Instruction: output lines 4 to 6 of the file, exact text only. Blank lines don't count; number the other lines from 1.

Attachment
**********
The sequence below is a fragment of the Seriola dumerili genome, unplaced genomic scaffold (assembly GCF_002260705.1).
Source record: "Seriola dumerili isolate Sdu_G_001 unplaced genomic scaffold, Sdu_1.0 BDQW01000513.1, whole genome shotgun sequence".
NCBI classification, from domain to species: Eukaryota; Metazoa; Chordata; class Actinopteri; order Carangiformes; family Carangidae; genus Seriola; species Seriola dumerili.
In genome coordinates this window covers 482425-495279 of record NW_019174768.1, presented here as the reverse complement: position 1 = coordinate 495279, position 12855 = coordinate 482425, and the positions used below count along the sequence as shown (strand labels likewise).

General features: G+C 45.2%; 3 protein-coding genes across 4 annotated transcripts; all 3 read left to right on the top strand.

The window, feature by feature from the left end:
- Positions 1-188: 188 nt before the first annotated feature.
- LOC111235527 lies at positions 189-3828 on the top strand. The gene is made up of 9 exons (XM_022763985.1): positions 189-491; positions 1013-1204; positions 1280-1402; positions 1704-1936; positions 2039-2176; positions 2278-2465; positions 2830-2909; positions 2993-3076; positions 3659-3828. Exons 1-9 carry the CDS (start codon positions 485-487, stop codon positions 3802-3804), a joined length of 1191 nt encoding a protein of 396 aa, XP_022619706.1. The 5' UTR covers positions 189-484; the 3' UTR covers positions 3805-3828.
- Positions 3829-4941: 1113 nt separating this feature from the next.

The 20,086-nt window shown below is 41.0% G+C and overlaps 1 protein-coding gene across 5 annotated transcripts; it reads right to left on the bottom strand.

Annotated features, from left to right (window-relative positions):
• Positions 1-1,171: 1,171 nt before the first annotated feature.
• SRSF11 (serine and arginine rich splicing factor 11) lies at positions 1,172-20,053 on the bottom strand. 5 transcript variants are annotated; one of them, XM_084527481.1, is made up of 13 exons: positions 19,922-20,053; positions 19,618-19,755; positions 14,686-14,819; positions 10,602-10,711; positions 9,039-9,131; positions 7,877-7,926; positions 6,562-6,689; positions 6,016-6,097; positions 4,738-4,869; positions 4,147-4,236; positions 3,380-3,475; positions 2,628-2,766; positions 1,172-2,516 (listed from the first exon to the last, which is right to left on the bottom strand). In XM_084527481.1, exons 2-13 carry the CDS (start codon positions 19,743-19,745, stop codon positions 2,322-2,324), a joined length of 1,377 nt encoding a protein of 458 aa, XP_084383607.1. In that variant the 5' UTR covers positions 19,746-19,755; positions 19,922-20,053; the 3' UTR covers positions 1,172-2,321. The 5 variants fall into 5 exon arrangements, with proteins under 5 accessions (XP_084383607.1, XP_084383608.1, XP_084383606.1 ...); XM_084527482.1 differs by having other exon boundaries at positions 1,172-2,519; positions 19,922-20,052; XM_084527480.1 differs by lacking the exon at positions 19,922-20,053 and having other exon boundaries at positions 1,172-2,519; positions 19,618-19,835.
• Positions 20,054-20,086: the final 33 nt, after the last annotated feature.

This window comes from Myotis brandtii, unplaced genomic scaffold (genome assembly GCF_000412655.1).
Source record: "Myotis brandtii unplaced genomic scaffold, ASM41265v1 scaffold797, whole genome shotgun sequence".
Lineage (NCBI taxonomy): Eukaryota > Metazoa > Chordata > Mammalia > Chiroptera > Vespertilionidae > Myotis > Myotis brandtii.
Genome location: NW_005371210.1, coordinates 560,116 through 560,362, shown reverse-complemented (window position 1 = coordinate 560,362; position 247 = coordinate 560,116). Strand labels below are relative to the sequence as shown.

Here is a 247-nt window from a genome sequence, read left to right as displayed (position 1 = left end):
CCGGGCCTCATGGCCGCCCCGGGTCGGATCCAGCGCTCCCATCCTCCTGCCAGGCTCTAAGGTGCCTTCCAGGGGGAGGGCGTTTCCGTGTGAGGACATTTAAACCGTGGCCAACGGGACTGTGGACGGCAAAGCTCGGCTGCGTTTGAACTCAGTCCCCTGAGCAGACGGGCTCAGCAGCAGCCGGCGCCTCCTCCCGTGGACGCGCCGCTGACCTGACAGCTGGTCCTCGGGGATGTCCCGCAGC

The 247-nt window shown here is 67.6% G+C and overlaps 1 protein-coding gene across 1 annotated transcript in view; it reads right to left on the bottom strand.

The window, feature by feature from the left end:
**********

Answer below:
In genome coordinates this window covers 482425-495279 of record NW_019174768.1, presented here as the reverse complement: position 1 = coordinate 495279, position 12855 = coordinate 482425, and the positions used below count along the sequence as shown (strand labels likewise).

General features: G+C 45.2%; 3 protein-coding genes across 4 annotated transcripts; all 3 read left to right on the top strand.

The window, feature by feature from the left end: